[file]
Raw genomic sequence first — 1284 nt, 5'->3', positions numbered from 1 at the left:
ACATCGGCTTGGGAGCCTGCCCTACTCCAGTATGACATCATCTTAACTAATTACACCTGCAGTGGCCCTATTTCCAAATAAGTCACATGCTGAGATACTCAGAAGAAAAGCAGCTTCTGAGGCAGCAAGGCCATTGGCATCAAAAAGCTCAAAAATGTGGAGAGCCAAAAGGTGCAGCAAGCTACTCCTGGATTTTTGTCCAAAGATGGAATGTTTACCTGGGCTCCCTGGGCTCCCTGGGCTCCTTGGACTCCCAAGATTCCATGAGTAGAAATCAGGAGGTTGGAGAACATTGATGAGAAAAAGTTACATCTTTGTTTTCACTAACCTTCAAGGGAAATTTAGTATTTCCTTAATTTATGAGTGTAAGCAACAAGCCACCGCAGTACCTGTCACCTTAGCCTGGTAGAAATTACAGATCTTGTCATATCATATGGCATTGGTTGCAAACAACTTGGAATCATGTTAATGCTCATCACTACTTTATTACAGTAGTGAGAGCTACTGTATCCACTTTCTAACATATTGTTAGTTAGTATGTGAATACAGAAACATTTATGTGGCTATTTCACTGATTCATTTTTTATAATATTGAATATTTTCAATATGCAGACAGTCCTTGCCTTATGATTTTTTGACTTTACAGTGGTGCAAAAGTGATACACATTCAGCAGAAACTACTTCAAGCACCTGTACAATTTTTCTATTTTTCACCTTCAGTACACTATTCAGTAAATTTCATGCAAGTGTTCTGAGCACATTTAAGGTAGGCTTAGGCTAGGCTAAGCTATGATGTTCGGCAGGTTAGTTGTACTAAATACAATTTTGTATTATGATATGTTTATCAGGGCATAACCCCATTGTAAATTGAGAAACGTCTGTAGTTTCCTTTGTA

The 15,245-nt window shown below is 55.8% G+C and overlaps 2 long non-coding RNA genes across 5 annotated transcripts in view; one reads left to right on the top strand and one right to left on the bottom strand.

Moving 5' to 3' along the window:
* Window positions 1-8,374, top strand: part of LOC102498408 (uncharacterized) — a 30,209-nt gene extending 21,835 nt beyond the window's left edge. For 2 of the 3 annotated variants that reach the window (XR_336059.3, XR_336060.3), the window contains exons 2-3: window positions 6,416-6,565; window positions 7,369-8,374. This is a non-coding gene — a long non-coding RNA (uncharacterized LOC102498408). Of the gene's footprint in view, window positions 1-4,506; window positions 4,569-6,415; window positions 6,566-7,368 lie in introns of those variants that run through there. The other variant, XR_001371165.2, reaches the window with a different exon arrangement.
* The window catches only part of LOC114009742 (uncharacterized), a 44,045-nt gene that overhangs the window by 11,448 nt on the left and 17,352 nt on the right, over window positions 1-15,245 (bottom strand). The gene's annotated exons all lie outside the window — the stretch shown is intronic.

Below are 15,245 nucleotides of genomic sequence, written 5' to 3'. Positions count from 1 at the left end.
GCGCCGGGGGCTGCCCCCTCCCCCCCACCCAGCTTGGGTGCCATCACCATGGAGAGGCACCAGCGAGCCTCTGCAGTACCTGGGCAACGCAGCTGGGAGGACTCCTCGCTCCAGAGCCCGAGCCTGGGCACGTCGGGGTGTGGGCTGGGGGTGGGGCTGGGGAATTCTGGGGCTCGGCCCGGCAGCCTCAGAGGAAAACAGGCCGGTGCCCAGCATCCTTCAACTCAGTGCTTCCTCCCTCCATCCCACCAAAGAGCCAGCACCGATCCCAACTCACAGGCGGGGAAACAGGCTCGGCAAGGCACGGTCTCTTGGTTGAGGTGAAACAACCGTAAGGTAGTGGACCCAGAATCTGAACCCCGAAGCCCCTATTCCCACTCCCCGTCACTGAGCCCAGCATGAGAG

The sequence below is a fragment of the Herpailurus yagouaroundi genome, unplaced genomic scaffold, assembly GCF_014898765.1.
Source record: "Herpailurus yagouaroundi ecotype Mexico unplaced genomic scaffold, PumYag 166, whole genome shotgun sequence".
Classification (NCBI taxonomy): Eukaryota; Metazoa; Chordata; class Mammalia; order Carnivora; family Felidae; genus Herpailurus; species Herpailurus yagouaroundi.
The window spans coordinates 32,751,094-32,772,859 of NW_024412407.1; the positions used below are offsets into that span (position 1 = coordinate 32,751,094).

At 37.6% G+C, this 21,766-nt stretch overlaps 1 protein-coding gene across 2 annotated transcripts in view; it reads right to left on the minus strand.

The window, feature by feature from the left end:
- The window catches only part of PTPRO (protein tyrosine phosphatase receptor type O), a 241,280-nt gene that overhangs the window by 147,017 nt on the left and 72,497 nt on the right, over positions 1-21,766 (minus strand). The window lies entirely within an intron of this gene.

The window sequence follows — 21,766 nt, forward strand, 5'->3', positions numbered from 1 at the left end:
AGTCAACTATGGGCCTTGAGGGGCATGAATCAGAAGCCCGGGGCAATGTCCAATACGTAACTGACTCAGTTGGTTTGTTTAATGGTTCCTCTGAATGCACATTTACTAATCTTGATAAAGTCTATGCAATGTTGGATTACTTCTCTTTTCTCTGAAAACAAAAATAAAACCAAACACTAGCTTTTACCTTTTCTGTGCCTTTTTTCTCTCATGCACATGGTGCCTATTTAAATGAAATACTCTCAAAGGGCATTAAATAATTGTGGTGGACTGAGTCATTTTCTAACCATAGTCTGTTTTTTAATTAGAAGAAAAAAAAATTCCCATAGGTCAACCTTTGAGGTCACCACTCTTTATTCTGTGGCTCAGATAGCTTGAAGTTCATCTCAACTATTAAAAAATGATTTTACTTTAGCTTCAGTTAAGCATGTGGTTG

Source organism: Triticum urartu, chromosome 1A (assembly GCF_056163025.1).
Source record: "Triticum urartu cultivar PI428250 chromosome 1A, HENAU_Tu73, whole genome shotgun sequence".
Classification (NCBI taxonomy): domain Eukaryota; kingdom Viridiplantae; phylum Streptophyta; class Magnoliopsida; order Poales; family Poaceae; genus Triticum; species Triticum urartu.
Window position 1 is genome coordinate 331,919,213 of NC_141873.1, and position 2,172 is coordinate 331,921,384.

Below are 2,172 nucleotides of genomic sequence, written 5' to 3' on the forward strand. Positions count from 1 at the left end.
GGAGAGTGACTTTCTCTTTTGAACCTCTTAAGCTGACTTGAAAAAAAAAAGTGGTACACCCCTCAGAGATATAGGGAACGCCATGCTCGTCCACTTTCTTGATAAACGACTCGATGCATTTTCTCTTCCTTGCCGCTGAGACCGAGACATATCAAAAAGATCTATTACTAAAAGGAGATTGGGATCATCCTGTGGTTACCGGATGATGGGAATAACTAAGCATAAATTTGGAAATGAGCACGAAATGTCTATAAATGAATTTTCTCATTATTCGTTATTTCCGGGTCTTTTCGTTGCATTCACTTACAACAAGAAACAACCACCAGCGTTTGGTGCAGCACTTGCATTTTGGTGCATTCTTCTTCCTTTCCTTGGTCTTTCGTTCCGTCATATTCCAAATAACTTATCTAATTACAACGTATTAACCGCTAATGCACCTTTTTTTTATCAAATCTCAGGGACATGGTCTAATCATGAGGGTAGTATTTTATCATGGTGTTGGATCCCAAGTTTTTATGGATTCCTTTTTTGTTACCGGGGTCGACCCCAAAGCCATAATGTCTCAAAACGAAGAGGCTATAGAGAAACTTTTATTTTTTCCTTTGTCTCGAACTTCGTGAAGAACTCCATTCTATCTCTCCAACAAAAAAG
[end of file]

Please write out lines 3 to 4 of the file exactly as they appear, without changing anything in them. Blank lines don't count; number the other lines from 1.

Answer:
The 15,245-nt window shown below is 55.8% G+C and overlaps 2 long non-coding RNA genes across 5 annotated transcripts in view; one reads left to right on the top strand and one right to left on the bottom strand.

Moving 5' to 3' along the window: